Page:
It isn’t just individual projects that can benefit from some Lean thinking. You can make serious traction when defining strategic objectives for your company. In Six Sigma practices, strong leadership and team-based effort are important. But without strategic objectives to give your team and organization direction, the results can often fall short of your intentions. You need to set strategic goals to avoid this. What makes a goal strategic? What does that mean, exactly? This article will take you through everything you need to know about devising the best objectives, using strategic Lean thinking and Six Sigma.
Six Sigma: Plan your Project, Plan your Goals
Six Sigma relies on effective planning as much as anything else, planning being, after all, a strategy for success. When planning your project, and devising your objectives. Strategic planning in Six Sigma requires thorough, methodical planning and attention to detail, particularly in those areas, such as business performance, which have far-reaching effects. As a Six Sigma project leader, you should be able to combine the company’s vision with strategic development. This will help expand your horizons, so to speak, opening up a wide range of directions and possibilities for improvement. Remember, planning is the key to achieving success, and devising effective goals from the beginning will make your project a much smoother experience.
Strategy and Objectives
Strategic objectives are essentially goals that involve some degree of strategy in how they are achieved. They also act as part of your company’s wider plan. Strategic objectives have a domino effect, influencing other actions and processes upon completion. It’s important to understand the difference between Strategy and Objectives, however, before you can marry them together.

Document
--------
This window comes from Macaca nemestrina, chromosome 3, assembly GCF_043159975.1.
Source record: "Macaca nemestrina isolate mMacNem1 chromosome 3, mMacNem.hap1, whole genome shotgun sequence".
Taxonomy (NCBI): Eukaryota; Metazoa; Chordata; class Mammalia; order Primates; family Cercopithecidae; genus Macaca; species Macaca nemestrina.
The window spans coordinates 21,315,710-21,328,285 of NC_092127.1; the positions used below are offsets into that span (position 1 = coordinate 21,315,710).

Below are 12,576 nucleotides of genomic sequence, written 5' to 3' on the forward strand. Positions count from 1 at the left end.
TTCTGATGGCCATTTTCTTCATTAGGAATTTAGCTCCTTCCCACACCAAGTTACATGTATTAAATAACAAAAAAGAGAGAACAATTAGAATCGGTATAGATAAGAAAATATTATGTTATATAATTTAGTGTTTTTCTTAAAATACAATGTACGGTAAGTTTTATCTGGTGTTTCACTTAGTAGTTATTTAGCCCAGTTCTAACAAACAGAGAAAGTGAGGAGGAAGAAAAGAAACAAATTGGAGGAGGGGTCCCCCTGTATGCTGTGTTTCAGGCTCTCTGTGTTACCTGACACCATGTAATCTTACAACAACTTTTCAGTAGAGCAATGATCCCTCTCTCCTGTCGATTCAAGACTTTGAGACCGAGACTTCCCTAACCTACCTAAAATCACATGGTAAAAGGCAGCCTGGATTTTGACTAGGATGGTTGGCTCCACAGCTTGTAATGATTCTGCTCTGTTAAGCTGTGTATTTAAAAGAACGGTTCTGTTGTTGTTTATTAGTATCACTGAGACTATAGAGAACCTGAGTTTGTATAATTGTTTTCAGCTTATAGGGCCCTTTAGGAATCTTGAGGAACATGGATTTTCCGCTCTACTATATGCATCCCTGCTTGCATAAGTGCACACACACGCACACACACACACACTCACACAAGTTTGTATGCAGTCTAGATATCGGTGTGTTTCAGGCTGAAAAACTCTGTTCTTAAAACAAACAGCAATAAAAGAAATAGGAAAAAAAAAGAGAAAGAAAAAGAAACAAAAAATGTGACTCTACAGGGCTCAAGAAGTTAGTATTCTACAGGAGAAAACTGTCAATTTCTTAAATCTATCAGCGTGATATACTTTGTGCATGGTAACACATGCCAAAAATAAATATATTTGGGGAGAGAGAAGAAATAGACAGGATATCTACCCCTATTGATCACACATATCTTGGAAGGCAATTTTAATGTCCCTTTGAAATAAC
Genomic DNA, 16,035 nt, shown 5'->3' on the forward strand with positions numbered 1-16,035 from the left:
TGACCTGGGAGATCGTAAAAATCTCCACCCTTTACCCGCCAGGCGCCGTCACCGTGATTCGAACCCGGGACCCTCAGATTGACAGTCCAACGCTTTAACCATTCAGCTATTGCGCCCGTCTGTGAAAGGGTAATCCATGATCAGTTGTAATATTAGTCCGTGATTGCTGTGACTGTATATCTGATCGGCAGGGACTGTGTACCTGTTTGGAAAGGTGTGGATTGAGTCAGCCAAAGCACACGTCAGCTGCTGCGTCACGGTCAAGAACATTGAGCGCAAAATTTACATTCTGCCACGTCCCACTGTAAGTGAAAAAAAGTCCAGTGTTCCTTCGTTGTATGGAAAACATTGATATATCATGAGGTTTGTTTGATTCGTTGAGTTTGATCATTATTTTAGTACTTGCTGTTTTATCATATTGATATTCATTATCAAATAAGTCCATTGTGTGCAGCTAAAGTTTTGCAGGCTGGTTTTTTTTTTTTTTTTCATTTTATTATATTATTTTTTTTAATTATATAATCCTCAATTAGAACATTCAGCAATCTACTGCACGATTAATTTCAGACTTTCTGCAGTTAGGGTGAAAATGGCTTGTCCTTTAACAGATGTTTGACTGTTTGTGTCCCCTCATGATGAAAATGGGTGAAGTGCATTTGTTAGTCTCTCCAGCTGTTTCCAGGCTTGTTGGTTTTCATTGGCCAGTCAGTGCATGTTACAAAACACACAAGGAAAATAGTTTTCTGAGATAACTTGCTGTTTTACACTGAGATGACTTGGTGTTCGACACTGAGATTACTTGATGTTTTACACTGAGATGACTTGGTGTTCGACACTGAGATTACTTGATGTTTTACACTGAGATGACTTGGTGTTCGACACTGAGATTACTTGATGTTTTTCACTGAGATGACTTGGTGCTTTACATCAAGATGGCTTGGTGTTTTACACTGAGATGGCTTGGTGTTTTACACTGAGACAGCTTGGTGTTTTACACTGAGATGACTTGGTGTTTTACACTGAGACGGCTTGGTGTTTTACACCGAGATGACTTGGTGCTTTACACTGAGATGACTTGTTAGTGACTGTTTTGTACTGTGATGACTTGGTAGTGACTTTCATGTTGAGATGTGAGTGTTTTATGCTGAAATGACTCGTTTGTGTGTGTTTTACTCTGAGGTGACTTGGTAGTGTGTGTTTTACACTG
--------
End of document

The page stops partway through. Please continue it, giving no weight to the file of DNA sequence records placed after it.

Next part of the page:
- An objective is a goal you wish to achieve. For example, a supermarket may wish to increase the number of sales of an item by 20%.
- A strategy is a process by which to achieve your goal or to make it more likely to be achieved. For example, the supermarket may place the item in question by the checkout, to create more customer exposure, prompting customers to buy it. Whether the strategy helps achieve the goal can be measured by comparing the average number of purchases per week before the product was relocated with the average weekly purchases for the three months following the change.
Combining goals with strategies by which to attain them creates (you guessed it!) strategic objectives. Poorly understood strategies will not serve your objectives, nor drive your success. Strategy is a hands-on, systematic process which requires dedication, time, and team effort. Dedicate several hours a week to discussing strategy, then integrate and deploy it effectively. Furthermore, when establishing your strategy, senior management should effectively convey all the details and nuances to those below them in the hierarchy. If everyone understands, then it is highly unlikely to fail.
By employing effective strategy combined with goals that reflect organization interests, you can be a trailblazer for your organization. You can make a positive difference by devising strategic Six Sigma objectives, a difference that will certainly prompt further successes along the way.
At 6Sigma.us we are committed to helping people find solutions! We provide hands-on implementations of Lean and Six Sigma at our locations, at your workplace or online. Visit our schedule of classes and find a solution that meets your needs, or contact us and we will surely help you find the right fit.